The Baird Institute’s Christmas“Cocktails and Conversation” was held on Thursday 30 November, 2017 at the Woolloomooloo Bay Hotel.
Pictured: (Left to right) Monica Attard, Rodney Merrett, Norman Kroehnert, Jo Dean and brothers Jake & Jason Rance, explaining what applied heart research has meant for them, their families and the wider community.
Patients of surgeons associated with The Baird Institute, were interviewed by award winning ABC journalist Monica Attard in regards to their experience with heart surgery. These patients are the representation of a much larger cohort, benefiting from the generosity of donors, funding research being carried out by The Baird Institute.
Brothers, Jake and Jason Rance both had an aortic root repair after it was discovered, following the death of their mother from an aortic dissection, that they both had familial “Thoracic Aortic Aneurysm Disease”. Their open heart surgery was performed by Professor Paul Bannon, Chair of The Baird Institute, in 2017. Jo Dean had Robotic heart bypass surgery with Professor Michael Wilson, also in 2017. Jo first discovered she had “Coronary Artery Disease” earlier this year after experiencing chest pains on her regular ride to work. Rod Merrett was the first person in NSW to have had open heart surgery using the new American heart-lung machine. Rod was operated on at RPA Hospital in 1957 by visiting surgeons from Johns Hopkins Hospital in the USA, he was only 9 years of age and remained in hospital for 6 weeks following his open heart surgery. Norman Kroehnert had a chest re-opening earlier this year after having suffered a heart attack whilst at Royal Prince Alfred Hospital. He was the first recipient of a chest reopening by participants of the CALS (Cardiac Advanced Life Support) course run at RPAH and it was an outstanding success – he lives to tell his story.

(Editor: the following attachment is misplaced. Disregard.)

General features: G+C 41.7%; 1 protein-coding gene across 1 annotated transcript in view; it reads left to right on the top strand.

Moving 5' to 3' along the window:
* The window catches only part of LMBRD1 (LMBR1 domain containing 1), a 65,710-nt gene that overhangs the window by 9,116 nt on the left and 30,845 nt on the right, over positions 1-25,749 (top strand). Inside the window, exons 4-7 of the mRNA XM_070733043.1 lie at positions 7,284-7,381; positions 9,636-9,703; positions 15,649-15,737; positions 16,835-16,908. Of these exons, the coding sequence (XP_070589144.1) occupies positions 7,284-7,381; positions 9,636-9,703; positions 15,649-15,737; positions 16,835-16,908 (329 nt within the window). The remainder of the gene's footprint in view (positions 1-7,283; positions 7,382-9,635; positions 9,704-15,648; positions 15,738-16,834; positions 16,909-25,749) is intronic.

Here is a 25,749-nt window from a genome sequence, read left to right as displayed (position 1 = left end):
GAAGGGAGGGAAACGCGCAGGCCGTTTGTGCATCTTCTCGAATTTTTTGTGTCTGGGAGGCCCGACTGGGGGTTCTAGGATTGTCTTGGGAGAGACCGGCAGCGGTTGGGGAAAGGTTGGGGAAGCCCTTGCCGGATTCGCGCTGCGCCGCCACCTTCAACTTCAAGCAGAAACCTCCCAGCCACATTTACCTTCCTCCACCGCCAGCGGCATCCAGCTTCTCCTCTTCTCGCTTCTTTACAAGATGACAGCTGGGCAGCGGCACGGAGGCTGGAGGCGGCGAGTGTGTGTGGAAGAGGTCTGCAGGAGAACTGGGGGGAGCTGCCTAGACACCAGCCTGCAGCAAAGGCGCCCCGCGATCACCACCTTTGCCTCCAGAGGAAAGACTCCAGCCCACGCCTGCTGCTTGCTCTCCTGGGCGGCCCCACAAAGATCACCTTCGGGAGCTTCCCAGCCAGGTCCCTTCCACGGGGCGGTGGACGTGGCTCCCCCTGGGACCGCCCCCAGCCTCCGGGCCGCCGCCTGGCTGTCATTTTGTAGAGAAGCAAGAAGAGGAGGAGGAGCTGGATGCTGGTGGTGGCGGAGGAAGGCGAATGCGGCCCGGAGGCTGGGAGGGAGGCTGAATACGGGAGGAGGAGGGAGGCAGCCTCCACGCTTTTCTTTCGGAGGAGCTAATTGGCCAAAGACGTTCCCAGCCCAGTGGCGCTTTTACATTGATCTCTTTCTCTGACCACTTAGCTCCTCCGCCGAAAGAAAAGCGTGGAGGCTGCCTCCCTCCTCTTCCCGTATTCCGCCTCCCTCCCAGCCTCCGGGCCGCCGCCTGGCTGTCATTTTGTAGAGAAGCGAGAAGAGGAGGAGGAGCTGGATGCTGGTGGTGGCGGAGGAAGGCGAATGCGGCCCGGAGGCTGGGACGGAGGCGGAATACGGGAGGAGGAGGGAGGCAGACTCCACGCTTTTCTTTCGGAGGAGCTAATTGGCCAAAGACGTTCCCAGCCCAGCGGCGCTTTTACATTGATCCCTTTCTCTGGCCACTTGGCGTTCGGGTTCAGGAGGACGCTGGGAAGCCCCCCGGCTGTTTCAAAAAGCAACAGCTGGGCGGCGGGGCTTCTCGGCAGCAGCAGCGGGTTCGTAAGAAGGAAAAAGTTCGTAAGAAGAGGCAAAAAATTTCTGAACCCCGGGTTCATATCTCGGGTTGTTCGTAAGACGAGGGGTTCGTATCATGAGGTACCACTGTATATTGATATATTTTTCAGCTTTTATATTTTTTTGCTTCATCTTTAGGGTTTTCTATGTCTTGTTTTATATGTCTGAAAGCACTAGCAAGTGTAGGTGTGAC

At “Cocktails and Conversation” we were able to highlight just how far heart surgery has come from the time Rod had open heart surgery in 1957 to when Jo had her robotic bypass surgery in 2017 – 60 years later. Jo remained in hospital for just 6 days while Rod’s stay in hospital lasted for 6 weeks. This difference in the recovery period for patients undergoing robotic heart surgery means so much more than time; it means far less chance of complications, a faster recovery and return to work, not to mention an excellent cosmetic result. It is an entirely different world these days! The positive impact this minimally invasive surgery has on working parents, their children, employers and hospitals is enormous. What was once the subject of movies and fantasy is now an everyday reality in tertiary care facilities such as the Royal Prince Alfred Hospital!
Following the discussion, Professor Paul Bannon thanked the panel and explained the importance of the research work that The Baird Institute is involved in as well as the need for industry contributions for PHD research salaries in order to further the Institute’s research capabilities.
Our Director, Michelle Sloane, paid tribute to Natalie Zugec one of our super community fundraisers who has raised almost $100,000 for applied heart research at The Baird Institute with the help of her sister, Pamela. Natalie was presented with a beautiful bunch of flowers.
The night ended with a drawing of the raffle by Philippa Baird, wife of the late Professor Doug Baird. Thank you to Carol Radford, one of our dedicated supporters, for her donation of a wonderful Christmas cake and to Camelbak for their donation of various drink bottles and hydration packs.
We would like to thank all of our supporters for their help in 2017 and we look forward to another successful year ahead where, with your help, we will continue to foster, fund and promote cardiothoracic research in medical undergraduates, graduates and our own surgeons.
The staff of The Baird Institute; (left to right) Maureen Winn, Sue Moore, Michelle Sloane, Lisa Turner, Catherine Rush & Lorna Beattie.